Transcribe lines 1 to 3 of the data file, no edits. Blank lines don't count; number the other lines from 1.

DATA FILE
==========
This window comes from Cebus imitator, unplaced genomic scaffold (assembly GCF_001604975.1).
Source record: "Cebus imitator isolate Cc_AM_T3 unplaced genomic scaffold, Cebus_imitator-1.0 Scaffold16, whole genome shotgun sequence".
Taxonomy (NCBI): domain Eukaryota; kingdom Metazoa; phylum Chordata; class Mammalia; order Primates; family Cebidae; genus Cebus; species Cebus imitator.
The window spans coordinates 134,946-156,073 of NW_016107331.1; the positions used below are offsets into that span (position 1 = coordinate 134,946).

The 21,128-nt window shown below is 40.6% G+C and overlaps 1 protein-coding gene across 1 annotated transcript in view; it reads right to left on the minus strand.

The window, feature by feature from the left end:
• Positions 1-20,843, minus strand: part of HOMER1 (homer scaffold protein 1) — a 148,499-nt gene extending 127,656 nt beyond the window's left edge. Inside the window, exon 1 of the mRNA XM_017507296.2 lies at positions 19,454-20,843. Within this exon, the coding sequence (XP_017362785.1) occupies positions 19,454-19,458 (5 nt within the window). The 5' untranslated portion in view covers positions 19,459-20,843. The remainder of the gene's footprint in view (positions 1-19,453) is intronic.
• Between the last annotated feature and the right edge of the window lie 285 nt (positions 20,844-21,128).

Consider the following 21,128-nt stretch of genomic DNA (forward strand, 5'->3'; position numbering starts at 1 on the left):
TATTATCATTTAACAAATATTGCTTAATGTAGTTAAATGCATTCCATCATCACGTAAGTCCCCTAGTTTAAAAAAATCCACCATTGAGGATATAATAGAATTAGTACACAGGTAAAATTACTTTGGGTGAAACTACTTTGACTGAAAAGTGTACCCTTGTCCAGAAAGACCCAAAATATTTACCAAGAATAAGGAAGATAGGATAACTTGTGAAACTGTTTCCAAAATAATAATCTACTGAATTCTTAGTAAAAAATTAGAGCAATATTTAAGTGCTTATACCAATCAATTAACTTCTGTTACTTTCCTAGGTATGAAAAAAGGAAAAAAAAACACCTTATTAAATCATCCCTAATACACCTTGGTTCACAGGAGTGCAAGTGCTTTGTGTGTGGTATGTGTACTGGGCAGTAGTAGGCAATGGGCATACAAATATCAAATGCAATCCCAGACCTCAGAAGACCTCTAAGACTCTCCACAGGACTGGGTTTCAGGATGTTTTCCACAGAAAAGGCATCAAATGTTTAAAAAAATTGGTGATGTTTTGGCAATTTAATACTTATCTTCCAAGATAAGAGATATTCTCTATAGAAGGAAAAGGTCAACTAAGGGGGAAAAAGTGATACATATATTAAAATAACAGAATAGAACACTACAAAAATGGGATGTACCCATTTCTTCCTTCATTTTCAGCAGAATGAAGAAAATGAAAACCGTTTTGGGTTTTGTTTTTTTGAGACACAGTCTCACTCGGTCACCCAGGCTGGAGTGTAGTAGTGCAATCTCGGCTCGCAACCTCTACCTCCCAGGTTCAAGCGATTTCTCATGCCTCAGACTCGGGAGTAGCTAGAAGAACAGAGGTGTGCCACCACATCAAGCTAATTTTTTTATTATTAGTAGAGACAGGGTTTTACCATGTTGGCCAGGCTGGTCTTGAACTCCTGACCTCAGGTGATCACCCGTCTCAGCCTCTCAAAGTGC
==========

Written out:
This window comes from Cebus imitator, unplaced genomic scaffold (assembly GCF_001604975.1).
Source record: "Cebus imitator isolate Cc_AM_T3 unplaced genomic scaffold, Cebus_imitator-1.0 Scaffold16, whole genome shotgun sequence".
Taxonomy (NCBI): domain Eukaryota; kingdom Metazoa; phylum Chordata; class Mammalia; order Primates; family Cebidae; genus Cebus; species Cebus imitator.